Friday, March 7, 2014

Ultra CRAP!

If you have been following my blog, you will know that I've been excoriating the language experts of the Ministry of Education (MOE) and the Speak Good English Movement in Singapore for their unpardonable ignorance of even the most basic English grammar rules. There is nothing more dishonourable than for an ignoramus to arrogate to himself the authority to teach others a subject that he knows absolutely nothing about.

Pliny the Elder tells the story of Apelles of Kos, a legendary painter, whose painting was once criticised by a cobbler who pointed out that the sandals in the painting were defective. The renowned painter corrected the error in his painting but the cobbler proceeded to point out other parts in the painting which he felt should be corrected, to which Apelles remarked, "Sutor, ne ultra crepidam" or "Cobbler, not beyond the last". The cobbler was told to venture no further than the last of the sandal which is where his expertise lay. He should not go into areas he knew nothing about.

It's from this that we get the English word ultracrepidarian which means a critic who is ignorant and presumptuous. The writers of ENGLISH AS IT IS BROKEN are all ultracrepidarians even though they shamelessly consider themselves English language experts. If the word is too long, you can always call these experts "ultra-CRAP" which is precisely what they are; not just ordinary turds but the ultra-excremental variety and they must be if they can't even get simple points of grammar right.

You can pick any page of either ENGLISH AS IT IS BROKEN or ENGLISH AS IT IS BROKEN 2 and I assure you you'll see something shockingly wrong. I've just allowed my fingers to touch one of the two books and it's ENGLISH AS IT IS BROKEN 2 and I picked a page at random and it's page 77 and sure enough there is a shocking error there. Here's a pic of it and you decide for yourself if the "expert" who gave the answer to the question is indeed ultra-crap.

From the answer given above I'm able to say a few things about the language "expert" who wrote this.

First, the English language must be as alien to him or her as Swahili is to me. Anyone who has some knowledge of the English language however rudimentary it may be cannot possibly make such an egregious blunder.  Next, only an ultra-Crap can be so ignorant of a subject and yet be so brazen as to hold himself out as an expert and I don't think anyone will disagree with me when I say that the writer of this passage fits the definition of an ultracrepidarian to a T.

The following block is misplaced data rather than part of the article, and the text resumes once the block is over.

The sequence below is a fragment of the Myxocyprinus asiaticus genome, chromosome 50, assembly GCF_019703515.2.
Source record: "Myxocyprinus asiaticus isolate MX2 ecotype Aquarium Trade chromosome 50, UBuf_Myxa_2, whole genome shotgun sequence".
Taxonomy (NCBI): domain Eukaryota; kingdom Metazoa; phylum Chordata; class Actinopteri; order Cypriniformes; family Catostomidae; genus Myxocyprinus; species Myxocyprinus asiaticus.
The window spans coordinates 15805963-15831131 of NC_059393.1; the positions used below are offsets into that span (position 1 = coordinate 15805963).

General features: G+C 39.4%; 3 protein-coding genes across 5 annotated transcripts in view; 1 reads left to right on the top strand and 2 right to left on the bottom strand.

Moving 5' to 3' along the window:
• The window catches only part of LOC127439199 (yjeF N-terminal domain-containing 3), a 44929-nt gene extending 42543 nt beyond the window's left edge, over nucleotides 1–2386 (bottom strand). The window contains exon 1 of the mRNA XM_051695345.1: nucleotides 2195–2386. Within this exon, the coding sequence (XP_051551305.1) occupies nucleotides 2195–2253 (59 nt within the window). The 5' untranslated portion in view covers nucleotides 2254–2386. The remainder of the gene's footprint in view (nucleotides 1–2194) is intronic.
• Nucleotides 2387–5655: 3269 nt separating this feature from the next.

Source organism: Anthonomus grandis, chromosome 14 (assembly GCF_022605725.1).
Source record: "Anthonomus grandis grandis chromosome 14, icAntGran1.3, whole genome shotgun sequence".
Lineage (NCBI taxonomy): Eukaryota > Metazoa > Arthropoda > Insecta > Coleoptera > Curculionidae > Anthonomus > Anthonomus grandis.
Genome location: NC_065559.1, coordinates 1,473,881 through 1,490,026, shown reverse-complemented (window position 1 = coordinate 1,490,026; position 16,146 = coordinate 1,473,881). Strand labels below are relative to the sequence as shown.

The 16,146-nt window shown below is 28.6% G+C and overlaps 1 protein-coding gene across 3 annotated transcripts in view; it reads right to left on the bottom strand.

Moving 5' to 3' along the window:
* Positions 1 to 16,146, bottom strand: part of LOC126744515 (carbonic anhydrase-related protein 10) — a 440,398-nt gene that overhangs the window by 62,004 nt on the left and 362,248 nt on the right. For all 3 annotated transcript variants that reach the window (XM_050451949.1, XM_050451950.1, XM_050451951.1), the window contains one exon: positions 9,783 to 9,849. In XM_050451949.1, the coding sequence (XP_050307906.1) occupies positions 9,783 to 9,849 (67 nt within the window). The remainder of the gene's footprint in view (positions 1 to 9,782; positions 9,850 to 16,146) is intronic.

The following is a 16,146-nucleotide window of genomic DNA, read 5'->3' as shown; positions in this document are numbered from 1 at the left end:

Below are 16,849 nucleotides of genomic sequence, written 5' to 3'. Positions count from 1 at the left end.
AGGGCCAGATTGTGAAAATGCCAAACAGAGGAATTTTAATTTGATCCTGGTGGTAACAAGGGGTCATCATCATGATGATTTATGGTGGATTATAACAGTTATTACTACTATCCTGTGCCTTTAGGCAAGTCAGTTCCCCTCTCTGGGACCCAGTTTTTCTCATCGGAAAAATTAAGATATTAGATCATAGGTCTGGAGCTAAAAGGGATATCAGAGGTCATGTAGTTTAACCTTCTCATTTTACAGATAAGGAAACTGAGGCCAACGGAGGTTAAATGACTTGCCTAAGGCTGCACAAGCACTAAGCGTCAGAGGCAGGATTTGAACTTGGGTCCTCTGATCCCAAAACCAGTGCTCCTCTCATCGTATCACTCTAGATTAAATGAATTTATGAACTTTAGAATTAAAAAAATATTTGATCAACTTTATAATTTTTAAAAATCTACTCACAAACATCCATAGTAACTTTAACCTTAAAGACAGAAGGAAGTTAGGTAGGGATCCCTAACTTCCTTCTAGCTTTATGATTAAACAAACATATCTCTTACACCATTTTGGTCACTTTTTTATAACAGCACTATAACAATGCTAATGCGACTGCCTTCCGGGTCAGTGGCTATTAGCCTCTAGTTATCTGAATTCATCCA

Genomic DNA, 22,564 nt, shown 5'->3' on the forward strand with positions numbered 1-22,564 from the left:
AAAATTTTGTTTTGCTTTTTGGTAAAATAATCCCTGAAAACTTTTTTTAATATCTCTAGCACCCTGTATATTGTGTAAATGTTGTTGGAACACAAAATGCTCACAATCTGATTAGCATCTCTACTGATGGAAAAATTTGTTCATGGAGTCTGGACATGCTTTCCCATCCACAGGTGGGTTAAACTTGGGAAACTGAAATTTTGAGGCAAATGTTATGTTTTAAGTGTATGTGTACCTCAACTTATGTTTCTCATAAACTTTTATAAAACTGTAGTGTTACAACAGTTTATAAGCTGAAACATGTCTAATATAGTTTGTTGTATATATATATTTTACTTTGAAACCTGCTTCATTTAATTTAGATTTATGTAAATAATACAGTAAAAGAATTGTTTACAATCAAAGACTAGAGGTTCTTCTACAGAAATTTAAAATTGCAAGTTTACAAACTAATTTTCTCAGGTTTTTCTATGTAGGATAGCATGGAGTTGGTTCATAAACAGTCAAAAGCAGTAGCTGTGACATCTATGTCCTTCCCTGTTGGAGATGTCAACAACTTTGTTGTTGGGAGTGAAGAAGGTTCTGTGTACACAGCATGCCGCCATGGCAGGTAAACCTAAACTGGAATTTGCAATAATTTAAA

I have been informed that no Primary school pupil will make the kind of mistake the language expert has made. This is so basic that all Singaporean pupils in Primary 3 must know this in order to be promoted to Primary 4.  How can the MOE be so misled as to hire language experts who don't even know a basic grammar rule that every nine-year-old in Singapore knows?

The rule in indirect speech is the opposite of what the "expert" says. The present tense in direct speech is often backshifted to the past in indirect speech when the time reference of the original utterance no longer applies at the time that the utterance is reported. I'll give an example from A Comprehensive Grammar of the English Language (Section 14.31 at page 1027):
'I am being paid by the hour,' she said.
She said she was being paid by the hour.
The example our disgraceful language expert gives is a stupid example because it doesn't illustrate anything and it only serves to convince the reader that the "expert" knows nothing about grammar. What he gives in the example is a to-infinitive and only a nitwit with a bad concussion will give such a dumb example. In "He told me to go to bed" go will always not be in the past tense because it's an infinitive. Any child of ten can tell you that.

Let's alter the dunderhead's stupid example and we can see how moronic he is:
He said, "Go to bed after you have said your prayers."

Of course there are always exceptions but as a rule, the indirect speech will have to be
He told me to go to bed after I had said my prayers.
The present perfective is backshifted to the past perfective.  As I have said, as in anything in English grammar and usage, of course, there are exceptions. If I haven't gone to bed yet and my mum asks me what the man just said to me, my reply would be "He told me to go to bed after I have said my prayers." But this is not what our dumb expert writes. As you can see from the excerpt I posted above, he or she says, incorrectly of course, "As you are reporting what the person told you, the tense does not change for the reported part of the speech." I still can't get over the fact that anyone can make such a stupid statement. You can't get more wrong than that. I used to have a pet parrot called Polly who knew better than our language expert. She would always say, "He said I was a bad bird". The MOE should dismiss their panel of birdbrained language experts and keep half a dozen parrots which I'm sure won't be so featherbrained as to make such an outrageous blunder.

If you are interested in seeing thousands of other errors Singapore's English language experts have made, click here. Please note that the list will be updated every time I publish a fresh post in my blog on the subject.

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